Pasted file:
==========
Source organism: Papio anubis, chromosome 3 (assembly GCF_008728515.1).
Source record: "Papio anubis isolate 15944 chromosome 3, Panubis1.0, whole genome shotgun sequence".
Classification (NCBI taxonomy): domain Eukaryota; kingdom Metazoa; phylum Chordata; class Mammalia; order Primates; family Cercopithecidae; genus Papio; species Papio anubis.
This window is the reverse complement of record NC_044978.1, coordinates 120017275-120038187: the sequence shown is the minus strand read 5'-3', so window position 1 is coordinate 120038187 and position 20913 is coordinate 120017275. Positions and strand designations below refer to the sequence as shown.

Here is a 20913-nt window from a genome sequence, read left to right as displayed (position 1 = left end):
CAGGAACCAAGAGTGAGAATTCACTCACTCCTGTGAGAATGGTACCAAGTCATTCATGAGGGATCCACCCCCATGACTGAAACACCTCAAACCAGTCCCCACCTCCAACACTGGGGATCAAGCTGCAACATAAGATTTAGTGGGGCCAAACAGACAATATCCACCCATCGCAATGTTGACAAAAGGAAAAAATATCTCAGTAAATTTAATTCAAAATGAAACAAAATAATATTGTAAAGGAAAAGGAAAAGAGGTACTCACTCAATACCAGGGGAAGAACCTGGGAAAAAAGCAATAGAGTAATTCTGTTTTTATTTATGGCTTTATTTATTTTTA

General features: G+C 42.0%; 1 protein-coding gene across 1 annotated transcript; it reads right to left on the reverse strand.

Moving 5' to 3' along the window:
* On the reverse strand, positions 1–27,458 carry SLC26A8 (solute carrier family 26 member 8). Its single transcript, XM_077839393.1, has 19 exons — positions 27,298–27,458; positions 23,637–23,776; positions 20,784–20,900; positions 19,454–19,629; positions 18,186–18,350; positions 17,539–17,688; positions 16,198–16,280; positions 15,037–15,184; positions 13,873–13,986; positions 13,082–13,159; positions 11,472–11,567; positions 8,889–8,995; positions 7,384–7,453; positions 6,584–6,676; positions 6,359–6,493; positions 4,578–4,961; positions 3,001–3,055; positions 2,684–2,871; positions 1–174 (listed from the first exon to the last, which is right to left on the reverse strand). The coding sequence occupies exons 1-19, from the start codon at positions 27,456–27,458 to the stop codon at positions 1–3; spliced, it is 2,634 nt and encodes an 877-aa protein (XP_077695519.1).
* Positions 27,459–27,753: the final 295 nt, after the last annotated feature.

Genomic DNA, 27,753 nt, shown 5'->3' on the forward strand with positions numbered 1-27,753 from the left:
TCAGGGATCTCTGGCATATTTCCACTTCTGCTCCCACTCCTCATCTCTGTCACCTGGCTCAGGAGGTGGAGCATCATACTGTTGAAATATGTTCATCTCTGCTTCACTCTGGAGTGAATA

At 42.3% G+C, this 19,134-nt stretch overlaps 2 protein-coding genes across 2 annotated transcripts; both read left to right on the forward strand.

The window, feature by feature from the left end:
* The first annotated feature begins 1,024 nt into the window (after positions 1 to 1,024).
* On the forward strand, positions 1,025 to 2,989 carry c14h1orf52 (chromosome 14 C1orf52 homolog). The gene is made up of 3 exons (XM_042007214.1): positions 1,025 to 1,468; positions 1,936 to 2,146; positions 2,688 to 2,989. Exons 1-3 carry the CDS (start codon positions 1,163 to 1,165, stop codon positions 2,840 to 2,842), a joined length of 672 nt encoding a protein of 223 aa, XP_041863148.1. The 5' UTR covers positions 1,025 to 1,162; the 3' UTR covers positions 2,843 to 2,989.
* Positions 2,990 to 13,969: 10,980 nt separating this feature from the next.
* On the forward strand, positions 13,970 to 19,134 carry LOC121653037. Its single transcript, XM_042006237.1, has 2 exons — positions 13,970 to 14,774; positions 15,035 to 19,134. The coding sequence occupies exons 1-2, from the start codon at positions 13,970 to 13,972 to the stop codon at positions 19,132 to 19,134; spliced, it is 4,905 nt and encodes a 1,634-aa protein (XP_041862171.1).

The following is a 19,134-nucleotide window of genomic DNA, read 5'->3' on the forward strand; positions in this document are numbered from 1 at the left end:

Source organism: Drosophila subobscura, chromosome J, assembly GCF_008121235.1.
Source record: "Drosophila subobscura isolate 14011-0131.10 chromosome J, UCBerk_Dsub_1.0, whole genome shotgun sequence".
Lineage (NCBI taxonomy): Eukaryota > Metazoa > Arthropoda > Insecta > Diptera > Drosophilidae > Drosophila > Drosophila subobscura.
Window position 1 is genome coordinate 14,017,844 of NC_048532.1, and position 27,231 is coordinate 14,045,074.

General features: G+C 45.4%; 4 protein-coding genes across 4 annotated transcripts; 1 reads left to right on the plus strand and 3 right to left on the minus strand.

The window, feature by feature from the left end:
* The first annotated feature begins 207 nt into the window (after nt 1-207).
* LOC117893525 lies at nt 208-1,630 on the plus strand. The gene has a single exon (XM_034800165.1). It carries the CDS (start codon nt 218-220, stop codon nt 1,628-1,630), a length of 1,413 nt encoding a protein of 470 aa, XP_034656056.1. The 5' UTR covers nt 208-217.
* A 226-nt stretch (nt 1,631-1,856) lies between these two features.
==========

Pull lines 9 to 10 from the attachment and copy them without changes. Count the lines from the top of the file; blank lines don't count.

* On the reverse strand, positions 1–27,458 carry SLC26A8 (solute carrier family 26 member 8). Its single transcript, XM_077839393.1, has 19 exons — positions 27,298–27,458; positions 23,637–23,776; positions 20,784–20,900; positions 19,454–19,629; positions 18,186–18,350; positions 17,539–17,688; positions 16,198–16,280; positions 15,037–15,184; positions 13,873–13,986; positions 13,082–13,159; positions 11,472–11,567; positions 8,889–8,995; positions 7,384–7,453; positions 6,584–6,676; positions 6,359–6,493; positions 4,578–4,961; positions 3,001–3,055; positions 2,684–2,871; positions 1–174 (listed from the first exon to the last, which is right to left on the reverse strand). The coding sequence occupies exons 1-19, from the start codon at positions 27,456–27,458 to the stop codon at positions 1–3; spliced, it is 2,634 nt and encodes an 877-aa protein (XP_077695519.1).
* Positions 27,459–27,753: the final 295 nt, after the last annotated feature.